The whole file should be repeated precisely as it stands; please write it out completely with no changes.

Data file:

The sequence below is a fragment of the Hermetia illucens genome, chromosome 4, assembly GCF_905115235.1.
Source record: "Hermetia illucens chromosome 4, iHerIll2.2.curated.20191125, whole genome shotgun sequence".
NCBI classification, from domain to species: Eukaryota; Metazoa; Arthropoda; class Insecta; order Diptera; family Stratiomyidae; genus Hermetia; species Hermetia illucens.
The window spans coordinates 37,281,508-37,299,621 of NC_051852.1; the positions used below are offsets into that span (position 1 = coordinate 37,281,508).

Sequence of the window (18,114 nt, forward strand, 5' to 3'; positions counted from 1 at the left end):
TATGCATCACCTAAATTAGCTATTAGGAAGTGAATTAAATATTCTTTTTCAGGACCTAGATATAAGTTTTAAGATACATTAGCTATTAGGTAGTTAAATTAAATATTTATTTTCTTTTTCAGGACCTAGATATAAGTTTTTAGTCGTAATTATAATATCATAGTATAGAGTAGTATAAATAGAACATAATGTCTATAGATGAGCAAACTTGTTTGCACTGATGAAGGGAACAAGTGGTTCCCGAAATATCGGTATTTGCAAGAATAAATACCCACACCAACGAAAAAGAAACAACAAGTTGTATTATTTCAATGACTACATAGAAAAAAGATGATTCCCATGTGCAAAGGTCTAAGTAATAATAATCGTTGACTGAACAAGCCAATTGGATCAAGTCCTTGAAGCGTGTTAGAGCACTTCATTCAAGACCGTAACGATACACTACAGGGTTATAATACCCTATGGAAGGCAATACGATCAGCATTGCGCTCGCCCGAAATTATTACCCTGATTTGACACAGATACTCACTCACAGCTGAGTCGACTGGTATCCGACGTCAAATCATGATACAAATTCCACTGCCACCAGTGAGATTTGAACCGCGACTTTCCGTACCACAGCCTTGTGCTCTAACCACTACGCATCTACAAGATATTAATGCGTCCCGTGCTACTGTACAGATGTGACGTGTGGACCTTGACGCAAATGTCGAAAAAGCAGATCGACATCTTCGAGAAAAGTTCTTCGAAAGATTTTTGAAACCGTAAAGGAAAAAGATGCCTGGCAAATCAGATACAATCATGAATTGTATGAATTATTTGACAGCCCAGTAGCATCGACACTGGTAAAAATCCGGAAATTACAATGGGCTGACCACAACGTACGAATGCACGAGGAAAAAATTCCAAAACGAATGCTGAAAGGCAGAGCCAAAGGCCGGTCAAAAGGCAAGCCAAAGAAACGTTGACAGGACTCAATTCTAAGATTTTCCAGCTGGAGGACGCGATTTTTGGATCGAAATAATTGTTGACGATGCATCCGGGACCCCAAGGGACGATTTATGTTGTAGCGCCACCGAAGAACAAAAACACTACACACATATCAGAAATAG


The sequence below is a fragment of the Hermetia illucens genome, chromosome 4, assembly GCF_905115235.1.
Source record: "Hermetia illucens chromosome 4, iHerIll2.2.curated.20191125, whole genome shotgun sequence".
NCBI classification, from domain to species: Eukaryota; Metazoa; Arthropoda; class Insecta; order Diptera; family Stratiomyidae; genus Hermetia; species Hermetia illucens.
The window spans coordinates 37,281,508-37,299,621 of NC_051852.1; the positions used below are offsets into that span (position 1 = coordinate 37,281,508).

Sequence of the window (18,114 nt, forward strand, 5' to 3'; positions counted from 1 at the left end):
TATGCATCACCTAAATTAGCTATTAGGAAGTGAATTAAATATTCTTTTTCAGGACCTAGATATAAGTTTTAAGATACATTAGCTATTAGGTAGTTAAATTAAATATTTATTTTCTTTTTCAGGACCTAGATATAAGTTTTTAGTCGTAATTATAATATCATAGTATAGAGTAGTATAAATAGAACATAATGTCTATAGATGAGCAAACTTGTTTGCACTGATGAAGGGAACAAGTGGTTCCCGAAATATCGGTATTTGCAAGAATAAATACCCACACCAACGAAAAAGAAACAACAAGTTGTATTATTTCAATGACTACATAGAAAAAAGATGATTCCCATGTGCAAAGGTCTAAGTAATAATAATCGTTGACTGAACAAGCCAATTGGATCAAGTCCTTGAAGCGTGTTAGAGCACTTCATTCAAGACCGTAACGATACACTACAGGGTTATAATACCCTATGGAAGGCAATACGATCAGCATTGCGCTCGCCCGAAATTATTACCCTGATTTGACACAGATACTCACTCACAGCTGAGTCGACTGGTATCCGACGTCAAATCATGATACAAATTCCACTGCCACCAGTGAGATTTGAACCGCGACTTTCCGTACCACAGCCTTGTGCTCTAACCACTACGCATCTACAAGATATTAATGCGTCCCGTGCTACTGTACAGATGTGACGTGTGGACCTTGACGCAAATGTCGAAAAAGCAGATCGACATCTTCGAGAAAAGTTCTTCGAAAGATTTTTGAAACCGTAAAGGAAAAAGATGCCTGGCAAATCAGATACAATCATGAATTGTATGAATTATTTGACAGCCCAGTAGCATCGACACTGGTAAAAATCCGGAAATTACAATGGGCTGACCACAACGTACGAATGCACGAGGAAAAAATTCCAAAACGAATGCTGAAAGGCAGAGCCAAAGGCCGGTCAAAAGGCAAGCCAAAGAAACGTTGACAGGACTCAATTCTAAGATTTTCCAGCTGGAGGACGCGATTTTTGGATCGAAATAATTGTTGACGATGCATCCGGGACCCCAAGGGACGATTTATGTTGTAGCGCCACCGAAGAACAAAAACACTACACACATATCAGAAATAG